Online modernist women reading group: Mina Loy

I don’t know a huge amount about Mina Loy and what I do know is very much through a Stein prism.

I know for example that her husband once suggested Stein put more commas in a piece of work, and she agreed but later deleted them.

And I know that at Natalie Barney’s salon in celebration of Stein, which took place in January 1927, Mina Loy read some of Gertrude’s work.

I need to do better, in other words!

Here’s a poem by Mina Loy. I hope you enjoy it and please share your thoughts in the comments.

Nightingale singing—gale of Nanking
Sing—mystery
of Ming-dynasty
sing
ing
in Ming
Syringa
Myringa
Singer
Song-winged
sing-wind
syringa
ringer
Song-wing
sing long
syringa
lingerer

 

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Modernist women reading group: Colette

It all started with Colette for me. Discovering an orange and cream Penguin ed. of The Vagabond in Alnwick’s Barter Books aged 14 got me hooked. Soon I was reading every Colette novel I could get my hands on, as well as her short stories and the superb biography by Judith Thurman.

The more Colette I read, the more I wanted to discover about the women living in Paris during her period. And so from Colette I learnt about Stein, and Djuna Barnes, and Bryher, and H.D, and all the women I’ve been talking about in this series.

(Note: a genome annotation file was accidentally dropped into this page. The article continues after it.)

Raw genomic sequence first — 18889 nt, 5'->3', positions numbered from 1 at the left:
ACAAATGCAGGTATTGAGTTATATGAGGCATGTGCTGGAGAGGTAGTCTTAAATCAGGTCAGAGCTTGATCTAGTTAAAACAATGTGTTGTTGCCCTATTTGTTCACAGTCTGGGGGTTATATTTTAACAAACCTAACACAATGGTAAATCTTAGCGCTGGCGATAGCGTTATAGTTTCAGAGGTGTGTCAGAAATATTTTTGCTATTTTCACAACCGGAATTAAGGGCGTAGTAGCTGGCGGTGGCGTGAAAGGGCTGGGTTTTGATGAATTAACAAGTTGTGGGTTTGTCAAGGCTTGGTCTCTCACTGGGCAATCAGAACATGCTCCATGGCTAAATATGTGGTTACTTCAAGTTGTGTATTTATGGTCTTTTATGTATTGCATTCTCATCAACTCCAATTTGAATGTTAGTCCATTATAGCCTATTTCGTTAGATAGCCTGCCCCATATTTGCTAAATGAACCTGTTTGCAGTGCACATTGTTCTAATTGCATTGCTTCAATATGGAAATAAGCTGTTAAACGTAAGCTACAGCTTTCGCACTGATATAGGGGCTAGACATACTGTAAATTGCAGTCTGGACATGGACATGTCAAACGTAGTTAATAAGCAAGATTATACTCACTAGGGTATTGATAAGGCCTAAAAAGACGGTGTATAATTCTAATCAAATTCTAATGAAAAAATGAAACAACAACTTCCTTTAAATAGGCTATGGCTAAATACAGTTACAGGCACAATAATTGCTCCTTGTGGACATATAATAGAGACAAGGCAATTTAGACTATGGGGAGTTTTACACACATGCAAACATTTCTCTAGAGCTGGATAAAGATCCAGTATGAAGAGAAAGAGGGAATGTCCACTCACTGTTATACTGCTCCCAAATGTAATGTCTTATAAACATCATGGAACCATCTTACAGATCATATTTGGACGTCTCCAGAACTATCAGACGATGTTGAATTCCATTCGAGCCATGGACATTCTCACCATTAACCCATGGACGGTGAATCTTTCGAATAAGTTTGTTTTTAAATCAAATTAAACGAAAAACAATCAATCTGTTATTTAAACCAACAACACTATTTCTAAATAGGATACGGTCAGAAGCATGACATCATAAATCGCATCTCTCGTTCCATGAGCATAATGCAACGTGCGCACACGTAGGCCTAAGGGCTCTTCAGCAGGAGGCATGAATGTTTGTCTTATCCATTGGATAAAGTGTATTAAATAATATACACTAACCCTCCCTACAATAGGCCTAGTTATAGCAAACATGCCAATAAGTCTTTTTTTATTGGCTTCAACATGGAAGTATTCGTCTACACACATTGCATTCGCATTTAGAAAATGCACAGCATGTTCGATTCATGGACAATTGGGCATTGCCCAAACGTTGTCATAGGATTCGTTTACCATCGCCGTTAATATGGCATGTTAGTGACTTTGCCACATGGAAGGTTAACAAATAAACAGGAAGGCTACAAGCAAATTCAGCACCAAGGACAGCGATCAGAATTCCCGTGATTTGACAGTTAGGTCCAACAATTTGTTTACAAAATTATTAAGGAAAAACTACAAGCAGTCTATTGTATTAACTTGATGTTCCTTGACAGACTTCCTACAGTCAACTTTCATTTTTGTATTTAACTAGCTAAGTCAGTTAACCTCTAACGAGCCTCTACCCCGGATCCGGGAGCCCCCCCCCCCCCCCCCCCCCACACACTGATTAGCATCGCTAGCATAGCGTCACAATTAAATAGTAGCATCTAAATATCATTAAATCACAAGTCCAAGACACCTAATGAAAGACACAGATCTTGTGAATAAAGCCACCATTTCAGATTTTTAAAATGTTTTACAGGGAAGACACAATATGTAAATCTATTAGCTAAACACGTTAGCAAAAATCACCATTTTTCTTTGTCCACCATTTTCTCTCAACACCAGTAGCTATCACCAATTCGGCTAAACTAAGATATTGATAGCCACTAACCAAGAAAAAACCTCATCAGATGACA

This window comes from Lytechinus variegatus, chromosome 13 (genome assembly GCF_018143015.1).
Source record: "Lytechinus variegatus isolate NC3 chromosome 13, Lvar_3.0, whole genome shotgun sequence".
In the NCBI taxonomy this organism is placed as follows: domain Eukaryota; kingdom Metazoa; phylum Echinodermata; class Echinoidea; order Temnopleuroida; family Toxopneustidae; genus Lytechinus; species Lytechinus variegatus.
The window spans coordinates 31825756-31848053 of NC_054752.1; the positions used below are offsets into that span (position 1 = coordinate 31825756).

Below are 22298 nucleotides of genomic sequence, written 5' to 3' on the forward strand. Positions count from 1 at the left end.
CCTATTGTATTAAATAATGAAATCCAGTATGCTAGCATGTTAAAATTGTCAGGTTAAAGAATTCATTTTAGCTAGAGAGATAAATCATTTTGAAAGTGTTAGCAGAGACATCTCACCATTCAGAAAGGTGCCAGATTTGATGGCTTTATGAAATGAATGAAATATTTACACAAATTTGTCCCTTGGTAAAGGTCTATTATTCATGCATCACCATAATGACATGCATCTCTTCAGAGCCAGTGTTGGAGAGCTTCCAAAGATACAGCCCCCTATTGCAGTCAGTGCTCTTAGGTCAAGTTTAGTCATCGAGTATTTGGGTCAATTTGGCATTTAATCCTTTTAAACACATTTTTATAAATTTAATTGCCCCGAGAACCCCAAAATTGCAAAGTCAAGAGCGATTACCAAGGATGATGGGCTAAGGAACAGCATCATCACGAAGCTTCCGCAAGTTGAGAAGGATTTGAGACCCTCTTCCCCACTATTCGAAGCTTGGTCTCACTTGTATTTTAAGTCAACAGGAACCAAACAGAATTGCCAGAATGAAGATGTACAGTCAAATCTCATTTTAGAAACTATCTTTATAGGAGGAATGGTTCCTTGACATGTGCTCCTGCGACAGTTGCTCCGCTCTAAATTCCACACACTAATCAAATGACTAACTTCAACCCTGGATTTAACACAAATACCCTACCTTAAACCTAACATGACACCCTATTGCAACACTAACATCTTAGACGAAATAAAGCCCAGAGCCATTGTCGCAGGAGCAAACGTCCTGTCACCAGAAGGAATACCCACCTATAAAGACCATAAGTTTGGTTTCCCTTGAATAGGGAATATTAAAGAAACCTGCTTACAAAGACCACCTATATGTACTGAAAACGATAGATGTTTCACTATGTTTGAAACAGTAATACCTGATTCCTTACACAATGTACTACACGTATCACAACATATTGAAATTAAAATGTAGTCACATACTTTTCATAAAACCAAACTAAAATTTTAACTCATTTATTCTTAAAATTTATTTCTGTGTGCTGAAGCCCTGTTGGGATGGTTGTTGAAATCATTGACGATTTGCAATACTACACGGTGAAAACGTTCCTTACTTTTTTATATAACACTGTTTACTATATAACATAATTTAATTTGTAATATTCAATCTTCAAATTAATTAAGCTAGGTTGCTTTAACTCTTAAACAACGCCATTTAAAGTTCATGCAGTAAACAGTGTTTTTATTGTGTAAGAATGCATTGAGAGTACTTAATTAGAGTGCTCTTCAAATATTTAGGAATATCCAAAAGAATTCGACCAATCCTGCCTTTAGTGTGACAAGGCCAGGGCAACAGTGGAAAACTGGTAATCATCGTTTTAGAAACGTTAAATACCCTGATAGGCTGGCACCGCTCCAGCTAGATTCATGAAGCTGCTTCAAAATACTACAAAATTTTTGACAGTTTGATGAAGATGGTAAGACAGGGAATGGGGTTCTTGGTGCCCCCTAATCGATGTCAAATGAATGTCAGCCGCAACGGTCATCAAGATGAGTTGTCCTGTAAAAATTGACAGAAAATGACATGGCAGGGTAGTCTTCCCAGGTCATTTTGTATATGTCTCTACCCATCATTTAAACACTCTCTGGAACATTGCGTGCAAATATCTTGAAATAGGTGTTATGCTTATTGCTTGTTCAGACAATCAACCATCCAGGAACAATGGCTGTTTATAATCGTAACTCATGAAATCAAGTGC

Colette’s short-story The Hand is something I read as a teenager and it has always haunted me. It pops into my head all the time, the intense description of the hand, the move from joy to revulsion to submission.

When you read it, think on:

  • How does Colette communicate sensuality?
  • What do you think of her use of description?
  • How does she manage the transition from lust to disgust?
  • What is the significance of the young wife’s feelings at the end of the story?

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Modernist reading group: Bryher

After H.D last time, it makes sense to talk Bryher this week – her long-term partner. She’s really fascinating but very little known. If you have a chance to read her memoir The Heart to Artemis then I’d really recommend it. A great piece of travel writing, as well as a good history of the first few decades of the 20th century and exploration of Freud and psychoanalysis.

I found this poem in a Transition anthology in Shakespeare & Company when I went to Paris in 2014 and I absolutely love it.

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If I am a needle on a disk,

got to play the record out,

got to go on,

whatever voices break across me

or what shadows,

knees or shoulders,

silverpoint the blackness;

got to play the record out

til I break or am lifted,

I don’t choose the sound I make,

you don’t choose the groove.

 

No good saying,

take a knife and cut me from the past.

If I am a needle on a disk,

I’m not the new record

nor the old silence.

There is nowhere that we join together

nowhere…

And it’s not your job to lift me at the finish.

 

Isn’t it lush?

Have a think about the use of the body, new technology, and who the poetic voice is addressing.

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Online modernist reading group: H.D

This fortnight we’ll be looking at H.D or Hilda Doolittle.

H.D was one of the original ‘imagist’ poems, as well as the author of the extraordinary novel Hermione. She called her daughter Perdita, fittingly.